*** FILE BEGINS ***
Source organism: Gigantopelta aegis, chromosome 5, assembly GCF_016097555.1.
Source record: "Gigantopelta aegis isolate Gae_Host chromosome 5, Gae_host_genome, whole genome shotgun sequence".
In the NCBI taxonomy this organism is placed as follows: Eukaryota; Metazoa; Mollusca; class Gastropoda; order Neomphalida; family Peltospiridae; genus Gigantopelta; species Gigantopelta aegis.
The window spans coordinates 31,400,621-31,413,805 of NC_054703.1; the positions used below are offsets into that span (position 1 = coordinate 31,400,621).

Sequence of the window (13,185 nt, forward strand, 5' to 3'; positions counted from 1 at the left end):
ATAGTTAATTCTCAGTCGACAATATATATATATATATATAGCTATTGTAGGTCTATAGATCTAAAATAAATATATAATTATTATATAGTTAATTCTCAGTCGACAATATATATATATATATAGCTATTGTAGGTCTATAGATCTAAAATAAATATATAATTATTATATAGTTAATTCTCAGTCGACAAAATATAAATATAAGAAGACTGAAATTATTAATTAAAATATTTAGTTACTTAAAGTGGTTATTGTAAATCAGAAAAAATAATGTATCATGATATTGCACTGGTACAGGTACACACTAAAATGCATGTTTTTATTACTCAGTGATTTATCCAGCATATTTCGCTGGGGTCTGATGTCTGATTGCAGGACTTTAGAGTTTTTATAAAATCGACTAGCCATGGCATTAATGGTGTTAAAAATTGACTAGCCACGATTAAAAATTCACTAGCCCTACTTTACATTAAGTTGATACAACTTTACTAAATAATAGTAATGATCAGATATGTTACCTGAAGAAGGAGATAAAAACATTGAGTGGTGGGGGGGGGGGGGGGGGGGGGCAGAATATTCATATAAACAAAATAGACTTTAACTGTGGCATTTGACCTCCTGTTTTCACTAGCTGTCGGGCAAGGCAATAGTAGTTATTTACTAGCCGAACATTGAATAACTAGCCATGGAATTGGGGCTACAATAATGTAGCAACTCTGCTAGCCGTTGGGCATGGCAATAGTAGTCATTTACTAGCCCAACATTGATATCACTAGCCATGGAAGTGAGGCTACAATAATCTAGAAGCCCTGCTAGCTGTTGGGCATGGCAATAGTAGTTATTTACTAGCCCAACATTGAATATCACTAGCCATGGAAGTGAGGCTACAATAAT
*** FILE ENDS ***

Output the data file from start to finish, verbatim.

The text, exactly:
Source organism: Gigantopelta aegis, chromosome 5, assembly GCF_016097555.1.
Source record: "Gigantopelta aegis isolate Gae_Host chromosome 5, Gae_host_genome, whole genome shotgun sequence".
In the NCBI taxonomy this organism is placed as follows: Eukaryota; Metazoa; Mollusca; class Gastropoda; order Neomphalida; family Peltospiridae; genus Gigantopelta; species Gigantopelta aegis.
The window spans coordinates 31,400,621-31,413,805 of NC_054703.1; the positions used below are offsets into that span (position 1 = coordinate 31,400,621).

Sequence of the window (13,185 nt, forward strand, 5' to 3'; positions counted from 1 at the left end):
ATAGTTAATTCTCAGTCGACAATATATATATATATATATAGCTATTGTAGGTCTATAGATCTAAAATAAATATATAATTATTATATAGTTAATTCTCAGTCGACAATATATATATATATATAGCTATTGTAGGTCTATAGATCTAAAATAAATATATAATTATTATATAGTTAATTCTCAGTCGACAAAATATAAATATAAGAAGACTGAAATTATTAATTAAAATATTTAGTTACTTAAAGTGGTTATTGTAAATCAGAAAAAATAATGTATCATGATATTGCACTGGTACAGGTACACACTAAAATGCATGTTTTTATTACTCAGTGATTTATCCAGCATATTTCGCTGGGGTCTGATGTCTGATTGCAGGACTTTAGAGTTTTTATAAAATCGACTAGCCATGGCATTAATGGTGTTAAAAATTGACTAGCCACGATTAAAAATTCACTAGCCCTACTTTACATTAAGTTGATACAACTTTACTAAATAATAGTAATGATCAGATATGTTACCTGAAGAAGGAGATAAAAACATTGAGTGGTGGGGGGGGGGGGGGGGGGGGGCAGAATATTCATATAAACAAAATAGACTTTAACTGTGGCATTTGACCTCCTGTTTTCACTAGCTGTCGGGCAAGGCAATAGTAGTTATTTACTAGCCGAACATTGAATAACTAGCCATGGAATTGGGGCTACAATAATGTAGCAACTCTGCTAGCCGTTGGGCATGGCAATAGTAGTCATTTACTAGCCCAACATTGATATCACTAGCCATGGAAGTGAGGCTACAATAATCTAGAAGCCCTGCTAGCTGTTGGGCATGGCAATAGTAGTTATTTACTAGCCCAACATTGAATATCACTAGCCATGGAAGTGAGGCTACAATAAT